As someone who doesn¿t usually read mystery stories, I¿ve got to say, I enjoyed this thoroughly! It has just the right mix of mystery, romance, tragedy and recovery. The Christian characteristics are powerful, yet meld into the story very nicely. I¿ve no doubt non-Christians could enjoy this book as much as I did.I enjoyed getting to know the primary characters, and the secondary characters were introduced just enough to keep things rolling smoothly. I cared about what happened and was satisfied with how the story closed.At a very young age, Carrie Carter had seen enough abuse, neglect, and ugliness in the world to last a lifetime. She finally gains the courage (and means) to escape, taking her little sister, Lindsay, in tow. They start a new life in Seaside, New Jersey, working at, and eventually owning, a successful café. The regular café patrons are both charming and flawed, many of them reminding me of people I know. Whether willing participants or not ¿ their lives become entangled by mystery, murder, loss, and love. I can¿t really say if the romance or the mystery played the biggest part of this story, but they were both equally developed and kept me interested to the very last page. If there was a sequel to this book I¿d certainly read it. I¿d label this book as an easy read, a compelling storyline, and a satisfying end!
I really enjoyed reading this book. The characters were realistically portrayed in what they said and their actions. Only complaint is that the two lead characters needed filling out. I wanted to know more about their background and how they had interacted before they suddenly seemed to fall in love. I also would have liked to know details of how Carrie resolved her relationship with her mother and where her sister fit into all of that. Overall, very enjoyable read.
I enjoyed this book very much. The characters were people I wanted to read about. The story kept moving and I finished it quickly because I wanted to find out what was going to happen. It might be a stretch to call it a "mystery" but I would definitly call it a good read.
Carrie Carter's crush on ex-cop Greg Barnes is no secret to anyone except the object of her affection. As she serves him coffee every day, she yearns for him to notice her. After the untimely death of his family, Greg quit his job and closed himself off from the world around him. Hence, Carrie is no stranger to his indifference. When Jase, the dishwasher at Carrie's café, goes missing, Greg and Carrie are drawn into the case and into each other's lives. As they grow closer, secrets buried in their pasts threaten their new found friendship. Will the emotional baggage of their lives prevent them from finding love? Can they both lay the past aside and step into a new time of life?Shadows on the Sand by Gayle Roper combines sand, sun, and mystery as the backdrop for a contemporary love story. While I loved the small-town, homey feel of the story, the plot never really hooked me. I started reading and then put it down without returning to it for several days. This is unusual for me. I love to read and usually once a story hooks me, I return to it whenever I have a spare moment. In the beginning Carrie seemed kinda pathetic. However, I liked her more as she progressed and developed through the book. Supporting characters such as Mary P and Mr. Perkins added a wonderful depth. I recommend this book to fans of Christian fiction.Disclosure of Material Connection: I received this book free from Multnomah Publishers via FIRST Wild Card Tours. I was not required to write a positive review. The opinions I have expressed are my own. I am disclosing this in accordance with the Federal Trade Commission¿s 16 CFR, Part 255: "Guides Concerning the Use of Endorsements and Testimonials in Advertising."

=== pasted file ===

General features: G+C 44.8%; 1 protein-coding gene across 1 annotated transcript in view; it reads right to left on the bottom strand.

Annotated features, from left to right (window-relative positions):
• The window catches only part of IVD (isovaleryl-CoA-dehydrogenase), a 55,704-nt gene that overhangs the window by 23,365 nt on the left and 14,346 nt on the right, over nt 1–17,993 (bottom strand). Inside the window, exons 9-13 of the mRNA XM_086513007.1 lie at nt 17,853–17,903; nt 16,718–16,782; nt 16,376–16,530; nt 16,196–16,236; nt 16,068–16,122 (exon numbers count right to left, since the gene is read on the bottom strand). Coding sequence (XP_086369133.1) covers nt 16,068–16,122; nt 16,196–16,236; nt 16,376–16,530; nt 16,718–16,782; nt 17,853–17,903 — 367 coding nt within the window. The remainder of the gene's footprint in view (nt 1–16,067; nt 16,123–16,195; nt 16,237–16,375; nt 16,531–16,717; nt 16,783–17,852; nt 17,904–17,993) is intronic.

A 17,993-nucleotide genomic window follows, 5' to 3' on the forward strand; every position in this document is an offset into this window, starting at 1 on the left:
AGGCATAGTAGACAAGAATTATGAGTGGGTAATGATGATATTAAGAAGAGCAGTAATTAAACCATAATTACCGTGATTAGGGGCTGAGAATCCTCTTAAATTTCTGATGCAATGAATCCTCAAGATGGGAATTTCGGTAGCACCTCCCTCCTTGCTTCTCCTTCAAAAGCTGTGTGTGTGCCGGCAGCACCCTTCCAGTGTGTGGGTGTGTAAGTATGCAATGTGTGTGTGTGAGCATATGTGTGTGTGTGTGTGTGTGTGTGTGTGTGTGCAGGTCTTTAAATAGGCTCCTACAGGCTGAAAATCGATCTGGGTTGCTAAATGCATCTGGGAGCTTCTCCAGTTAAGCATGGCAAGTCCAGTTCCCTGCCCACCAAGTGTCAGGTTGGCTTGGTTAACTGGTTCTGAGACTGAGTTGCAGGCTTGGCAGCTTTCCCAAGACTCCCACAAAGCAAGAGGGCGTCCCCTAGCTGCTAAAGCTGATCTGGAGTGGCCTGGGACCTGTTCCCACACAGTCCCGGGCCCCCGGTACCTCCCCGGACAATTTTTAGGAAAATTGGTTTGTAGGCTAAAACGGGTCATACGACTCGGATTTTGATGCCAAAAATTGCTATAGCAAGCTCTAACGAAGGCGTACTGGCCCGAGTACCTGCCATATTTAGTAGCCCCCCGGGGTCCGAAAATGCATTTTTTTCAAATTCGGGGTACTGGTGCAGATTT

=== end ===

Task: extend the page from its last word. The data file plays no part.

GAYLE ROPER'S "SHADOWS ON THE SAND" (REVIEW)This book was really good, with just enough romance and suspense to keep you turning the page. The ending was gripping and the love story was intense. It keeps you guessing at who the murderer is and there's heightened emotion as you get drawn into both Carrie and Greg's stories. Gayle Roper writes with intelligence and grace.I would recommend this book to fans of romance and suspense alike.-Kitty Bullard / Great Minds Think Aloud Book Club
The plot was excellent but the style of writing didn't match it - I read about these horrible things that had happened to the main characters but I didn't feel anything for them. This is the first book by Roper I've read and judging from this one, I won't seek out anymore. I didn't like the fact that the author used her characters to speak disparagingly about social network sites, especially Twitter. I couldn't find her on Twitter, so if she is not using the site, how can she pass judgement on it like that? I think Christian authors can get lazy in their writing - as long as they have a plot that includes crazy cults, they will continue to have readers that share their point of view. I wish they would work harder to write something that's emotionally satisfying.